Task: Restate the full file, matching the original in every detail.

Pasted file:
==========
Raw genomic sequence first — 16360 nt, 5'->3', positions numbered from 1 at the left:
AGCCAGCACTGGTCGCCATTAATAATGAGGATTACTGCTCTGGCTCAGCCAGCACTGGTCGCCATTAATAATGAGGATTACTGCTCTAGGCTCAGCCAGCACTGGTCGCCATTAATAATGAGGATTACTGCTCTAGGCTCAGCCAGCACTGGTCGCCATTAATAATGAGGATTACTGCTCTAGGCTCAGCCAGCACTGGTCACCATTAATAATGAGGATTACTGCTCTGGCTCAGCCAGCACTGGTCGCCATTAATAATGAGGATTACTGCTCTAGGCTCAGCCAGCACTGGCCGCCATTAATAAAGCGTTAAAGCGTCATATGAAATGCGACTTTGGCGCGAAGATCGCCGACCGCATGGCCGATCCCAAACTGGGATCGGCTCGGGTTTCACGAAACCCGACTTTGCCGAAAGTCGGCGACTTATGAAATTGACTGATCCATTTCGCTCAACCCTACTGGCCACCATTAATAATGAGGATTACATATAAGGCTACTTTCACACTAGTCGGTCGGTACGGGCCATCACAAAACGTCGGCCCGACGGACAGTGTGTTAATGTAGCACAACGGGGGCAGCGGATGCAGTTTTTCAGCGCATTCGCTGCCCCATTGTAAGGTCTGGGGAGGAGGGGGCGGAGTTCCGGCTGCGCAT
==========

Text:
Raw genomic sequence first — 16360 nt, 5'->3', positions numbered from 1 at the left:
AGCCAGCACTGGTCGCCATTAATAATGAGGATTACTGCTCTGGCTCAGCCAGCACTGGTCGCCATTAATAATGAGGATTACTGCTCTAGGCTCAGCCAGCACTGGTCGCCATTAATAATGAGGATTACTGCTCTAGGCTCAGCCAGCACTGGTCGCCATTAATAATGAGGATTACTGCTCTAGGCTCAGCCAGCACTGGTCACCATTAATAATGAGGATTACTGCTCTGGCTCAGCCAGCACTGGTCGCCATTAATAATGAGGATTACTGCTCTAGGCTCAGCCAGCACTGGCCGCCATTAATAAAGCGTTAAAGCGTCATATGAAATGCGACTTTGGCGCGAAGATCGCCGACCGCATGGCCGATCCCAAACTGGGATCGGCTCGGGTTTCACGAAACCCGACTTTGCCGAAAGTCGGCGACTTATGAAATTGACTGATCCATTTCGCTCAACCCTACTGGCCACCATTAATAATGAGGATTACATATAAGGCTACTTTCACACTAGTCGGTCGGTACGGGCCATCACAAAACGTCGGCCCGACGGACAGTGTGTTAATGTAGCACAACGGGGGCAGCGGATGCAGTTTTTCAGCGCATTCGCTGCCCCATTGTAAGGTCTGGGGAGGAGGGGGCGGAGTTCCGGCTGCGCAT